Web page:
Showtime, Folks

Fun fact: I’ve recorded nearly 300 episodes of Someone Else’s Movie over five and a half years, and people always flirt with bringing a Bob Fosse picture onto the podcast but never quite get there. Sweet Charity, Cabaret, Lenny … they’ve come up before, but the guests always change their mind.

Well, not this week. The amazing Kacey Rohl — whom you may know from her appearances on Hannibal, Arrow and The Magicians, and who is absolutely fantastic in Calvin and Yonah‘s new thriller White Lie — went for All That Jazz, and delivered as good an episode as I could have hoped. It’s also my favorite Fosse, so I’m doubly happy to have had the chance to get into that weird, seething mixture of autobiography and confession from an artist literally showing us his heart.

So give it a listen! Subscribe on Apple PodcastsGoogle Play and Stitcher and get the episode immediately, or download it directly from the web. It’s a good one.

Want more? Well, there are two new episodes of NOW What: Last Friday’s, where Rad talks to Ryerson professor Beverly Jenkins about her innovative (and much-needed) Fashion and Race Database (it’s embedded in their interview) and today’s panel with myself, Richard, The Garrison’s Shaun Bowring and Lowest of the Low’s Lawrence Nichols about what live music might look like as we move into Stage 3 of reopening … and why no one’s in much of a rush to get there.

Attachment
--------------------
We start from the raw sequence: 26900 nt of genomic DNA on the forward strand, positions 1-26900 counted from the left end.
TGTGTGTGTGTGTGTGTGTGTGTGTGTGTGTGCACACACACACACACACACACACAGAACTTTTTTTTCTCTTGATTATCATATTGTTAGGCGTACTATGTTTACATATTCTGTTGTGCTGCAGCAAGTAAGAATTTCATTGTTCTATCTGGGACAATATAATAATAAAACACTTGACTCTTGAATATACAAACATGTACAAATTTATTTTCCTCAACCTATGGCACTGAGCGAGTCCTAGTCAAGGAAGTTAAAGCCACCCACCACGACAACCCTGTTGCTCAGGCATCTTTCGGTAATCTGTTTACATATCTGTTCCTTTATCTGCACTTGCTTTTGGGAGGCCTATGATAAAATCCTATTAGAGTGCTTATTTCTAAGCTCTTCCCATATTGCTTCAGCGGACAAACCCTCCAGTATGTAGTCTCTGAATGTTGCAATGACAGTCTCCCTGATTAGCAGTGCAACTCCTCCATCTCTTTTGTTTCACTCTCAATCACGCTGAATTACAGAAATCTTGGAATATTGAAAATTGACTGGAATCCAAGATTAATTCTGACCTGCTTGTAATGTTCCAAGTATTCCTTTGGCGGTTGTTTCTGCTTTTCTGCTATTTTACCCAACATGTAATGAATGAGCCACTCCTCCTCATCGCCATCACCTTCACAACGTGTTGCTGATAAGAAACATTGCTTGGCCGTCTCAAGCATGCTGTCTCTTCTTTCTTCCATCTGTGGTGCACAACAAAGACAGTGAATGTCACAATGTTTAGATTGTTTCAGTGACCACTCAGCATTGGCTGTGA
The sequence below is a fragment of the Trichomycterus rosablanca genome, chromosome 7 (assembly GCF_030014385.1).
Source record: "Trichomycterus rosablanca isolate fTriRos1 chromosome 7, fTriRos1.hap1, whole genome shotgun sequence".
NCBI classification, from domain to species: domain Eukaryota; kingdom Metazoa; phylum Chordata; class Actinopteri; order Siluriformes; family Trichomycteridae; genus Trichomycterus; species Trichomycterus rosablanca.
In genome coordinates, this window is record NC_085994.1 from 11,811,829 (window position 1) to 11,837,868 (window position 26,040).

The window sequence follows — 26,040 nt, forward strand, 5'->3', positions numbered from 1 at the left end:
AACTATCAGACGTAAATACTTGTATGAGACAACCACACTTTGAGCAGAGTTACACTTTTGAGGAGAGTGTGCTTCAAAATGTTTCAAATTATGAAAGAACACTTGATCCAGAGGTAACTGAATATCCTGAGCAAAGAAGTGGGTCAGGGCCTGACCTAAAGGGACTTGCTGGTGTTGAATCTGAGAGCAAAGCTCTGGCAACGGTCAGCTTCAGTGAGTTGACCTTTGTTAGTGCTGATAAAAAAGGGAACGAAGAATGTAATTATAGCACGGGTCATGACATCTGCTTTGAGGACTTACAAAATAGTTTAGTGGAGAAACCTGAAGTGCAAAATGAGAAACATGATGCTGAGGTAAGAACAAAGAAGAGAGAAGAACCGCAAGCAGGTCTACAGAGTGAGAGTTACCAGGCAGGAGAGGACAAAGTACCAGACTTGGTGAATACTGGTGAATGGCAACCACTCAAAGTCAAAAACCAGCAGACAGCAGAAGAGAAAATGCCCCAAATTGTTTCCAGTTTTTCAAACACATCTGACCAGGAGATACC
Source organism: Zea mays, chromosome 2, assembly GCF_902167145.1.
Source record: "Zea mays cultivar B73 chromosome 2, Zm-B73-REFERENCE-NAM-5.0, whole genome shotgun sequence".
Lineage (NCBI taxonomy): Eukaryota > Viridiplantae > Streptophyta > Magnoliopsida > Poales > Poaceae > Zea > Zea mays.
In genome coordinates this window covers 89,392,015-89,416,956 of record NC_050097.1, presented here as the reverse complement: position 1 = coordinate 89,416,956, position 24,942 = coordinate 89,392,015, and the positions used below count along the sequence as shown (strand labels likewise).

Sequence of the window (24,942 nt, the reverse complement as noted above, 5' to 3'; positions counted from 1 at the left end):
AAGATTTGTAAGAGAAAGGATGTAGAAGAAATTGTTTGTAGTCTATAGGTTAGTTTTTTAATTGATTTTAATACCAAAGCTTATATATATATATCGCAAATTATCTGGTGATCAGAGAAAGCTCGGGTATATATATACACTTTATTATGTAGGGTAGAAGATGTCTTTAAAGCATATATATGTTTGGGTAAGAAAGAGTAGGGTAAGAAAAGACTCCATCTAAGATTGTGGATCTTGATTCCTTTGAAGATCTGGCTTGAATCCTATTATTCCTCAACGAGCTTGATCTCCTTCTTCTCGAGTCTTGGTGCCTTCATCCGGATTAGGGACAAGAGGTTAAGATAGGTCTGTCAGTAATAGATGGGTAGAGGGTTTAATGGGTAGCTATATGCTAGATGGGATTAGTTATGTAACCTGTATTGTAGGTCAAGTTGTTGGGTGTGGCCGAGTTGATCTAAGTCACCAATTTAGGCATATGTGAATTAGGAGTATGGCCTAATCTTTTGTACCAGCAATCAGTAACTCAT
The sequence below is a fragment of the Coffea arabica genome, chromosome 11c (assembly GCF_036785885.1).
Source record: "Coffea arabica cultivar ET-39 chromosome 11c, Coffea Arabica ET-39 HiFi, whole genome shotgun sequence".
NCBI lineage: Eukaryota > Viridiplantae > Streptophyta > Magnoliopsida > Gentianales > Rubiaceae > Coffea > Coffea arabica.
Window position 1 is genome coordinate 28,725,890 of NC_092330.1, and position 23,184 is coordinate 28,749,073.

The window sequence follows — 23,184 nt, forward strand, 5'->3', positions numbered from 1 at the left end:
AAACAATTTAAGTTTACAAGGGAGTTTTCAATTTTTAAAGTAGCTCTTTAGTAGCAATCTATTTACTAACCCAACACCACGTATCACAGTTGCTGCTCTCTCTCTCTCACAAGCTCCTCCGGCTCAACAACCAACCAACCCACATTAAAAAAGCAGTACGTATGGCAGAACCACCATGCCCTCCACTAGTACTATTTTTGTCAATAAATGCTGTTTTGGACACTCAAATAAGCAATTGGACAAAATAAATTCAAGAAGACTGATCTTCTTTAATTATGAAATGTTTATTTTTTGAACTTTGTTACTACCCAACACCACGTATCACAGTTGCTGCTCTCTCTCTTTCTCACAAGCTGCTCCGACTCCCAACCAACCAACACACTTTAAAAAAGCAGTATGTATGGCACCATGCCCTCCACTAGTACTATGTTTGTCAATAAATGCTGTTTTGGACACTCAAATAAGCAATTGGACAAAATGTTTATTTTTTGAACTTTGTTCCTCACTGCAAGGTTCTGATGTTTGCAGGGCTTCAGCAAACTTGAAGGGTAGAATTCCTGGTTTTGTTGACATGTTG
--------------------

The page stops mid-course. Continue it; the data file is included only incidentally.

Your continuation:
We’re trying some new things with how we feature the podcasts on the site, but you can always find them on the podcast main page or just subscribe at Apple Podcasts.

There’s also the latest NOW review digest and VOD calendar, and a longer review of Bloody Nose, Empty Pockets, which straddles documentary and dramatic filmmaking to give us the best of both formats.

I make it look easy, right?

One thought on “Showtime, Folks”

  1. Great to hear an episode discussing one of my all-time favorite movies. Loved it since seeing it multiple times the year it came out. I also learned something new; I did not realize that was Fosse’s own heart surgery shown in the movie. You and your guest were discussing Scheider’s physicality in the movie. I remember hearing in an interview that he was not taught how to dance for the movie but rather how to move like a dancer, which worked very effectively. Whenever the topic of years when Academy Awards went to the wrong people and movies, this is the year that jumps immediately to mind. Roy Scheider definitely should have won, and All That Jazz should have beaten Kramer vs Kramer, or at least Apocalypse Now or even Breaking Away, which was a goddamn delight, should have won. Rant over.

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